While being a published author was not in her professional horizon growing up, “I’ve always wanted to be an English teacher. I always liked English and I like reading. And I always loved writing,” Miller said. When she was younger, she loved reading suspense novels and thrillers. As she got older, she started reading romance books “and I just fell in love with them.” Among her favorite authors are Dean Koontz, JR Ward, and Nora Roberts.


Decided to stay home and raise the kids

After graduating from Manteca High, she went to California State University, Humboldt where she majored in psychology with English as her minor. She received her master’s degree on cross-cultural education from National University in Stockton. She taught English at Tokay High in Lodi for two years, and taught for a year at El Portal Middle School in Escalon. Then she decided to stay at home “to raise the kids,” and now divides her time shuffling the children to and from school, feathering the domestic nest, and writing during her free time in the morning and in the afternoon.

“I take the kids to school and then I write.”

Why romance novels? Miller explained, “I feel like there is nothing greater than starting a story with two characters who are broken or heartbroken or lost, or even characters who feel like they have everything in their life but are missing something in their life which is love. I really enjoy creating a story of two people who find true love” in the end.

Miller started writing to fill the time when she stopped teaching. It was her husband who initially suggested that she got back to what she really loved to do - writing. She was skeptical at first. “Oh, seriously,” she said to her husband with a laugh. But he simply told her, “Why don’t you write it (the book) and see how far it goes.” She finally succumbed to her husband’s urging and encouragement.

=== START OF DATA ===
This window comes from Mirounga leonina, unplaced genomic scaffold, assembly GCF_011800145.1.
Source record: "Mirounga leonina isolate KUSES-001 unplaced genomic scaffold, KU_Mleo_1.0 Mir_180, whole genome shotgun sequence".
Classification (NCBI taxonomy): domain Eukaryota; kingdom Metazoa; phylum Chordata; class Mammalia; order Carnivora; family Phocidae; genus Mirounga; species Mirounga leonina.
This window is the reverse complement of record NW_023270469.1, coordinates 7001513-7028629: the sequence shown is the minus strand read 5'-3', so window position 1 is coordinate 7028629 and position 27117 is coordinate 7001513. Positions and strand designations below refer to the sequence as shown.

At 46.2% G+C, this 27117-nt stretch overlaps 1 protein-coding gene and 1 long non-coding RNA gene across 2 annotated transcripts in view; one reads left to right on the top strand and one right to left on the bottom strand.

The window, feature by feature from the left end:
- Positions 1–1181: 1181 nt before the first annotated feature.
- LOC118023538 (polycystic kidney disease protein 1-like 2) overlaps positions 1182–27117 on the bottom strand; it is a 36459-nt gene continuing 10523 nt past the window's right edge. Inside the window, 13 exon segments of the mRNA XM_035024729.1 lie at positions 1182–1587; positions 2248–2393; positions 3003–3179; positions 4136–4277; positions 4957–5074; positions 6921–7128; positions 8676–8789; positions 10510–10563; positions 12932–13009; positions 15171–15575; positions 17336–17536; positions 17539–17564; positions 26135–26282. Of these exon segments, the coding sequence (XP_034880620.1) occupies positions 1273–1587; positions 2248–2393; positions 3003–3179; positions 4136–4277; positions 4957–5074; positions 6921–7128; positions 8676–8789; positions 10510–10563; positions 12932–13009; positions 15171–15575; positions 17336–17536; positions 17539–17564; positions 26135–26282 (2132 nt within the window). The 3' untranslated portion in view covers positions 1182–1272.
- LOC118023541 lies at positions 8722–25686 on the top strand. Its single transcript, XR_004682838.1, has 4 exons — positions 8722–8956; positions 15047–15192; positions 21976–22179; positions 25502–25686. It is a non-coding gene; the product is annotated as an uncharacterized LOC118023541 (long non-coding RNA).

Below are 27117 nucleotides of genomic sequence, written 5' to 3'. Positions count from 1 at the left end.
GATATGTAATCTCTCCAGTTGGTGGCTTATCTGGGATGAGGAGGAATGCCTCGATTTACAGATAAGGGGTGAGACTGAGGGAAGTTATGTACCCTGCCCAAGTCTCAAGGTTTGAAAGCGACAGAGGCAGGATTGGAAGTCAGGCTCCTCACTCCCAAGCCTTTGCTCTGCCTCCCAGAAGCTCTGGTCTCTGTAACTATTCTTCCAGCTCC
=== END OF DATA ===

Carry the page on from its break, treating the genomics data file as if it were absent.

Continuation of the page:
“So it was as simple as that, and the first book was written in three months. It was bad but I learned what you could do to make it better. I got rid of that book and started my next one. Then I started noticing that I really enjoy writing and the process of it, and it’s probably one of the hardest yet one of the most enjoyable things I’ve done,” Miller now admits.

Her husband has read only about a couple of her books, but not for lack of interest or encouragement.

“He doesn’t read them because during the writing process I ask him a lot of questions, bounce off ideas with him. When I’m stuck with a scene, I ask him, ‘what do you think will happen?’ By the time the book is done, he knows what’s happened,” Miller said.

Now that she’s an established author, Miller said, “I kind of put pressure on myself” to complete a book at a regular pace.

“I know that I should be writing a book about every three months – every two or three. The publisher usually tells me when a book is due. Sometimes it gets really tight.”

Becoming an independent publisher, she discovered, has relieved her of that deadline pressure somewhat. But what she enjoys the most about self-publishing is having “more freedom and control” in what she is doing, she said.

Her books are available at, barnes&, and itunes.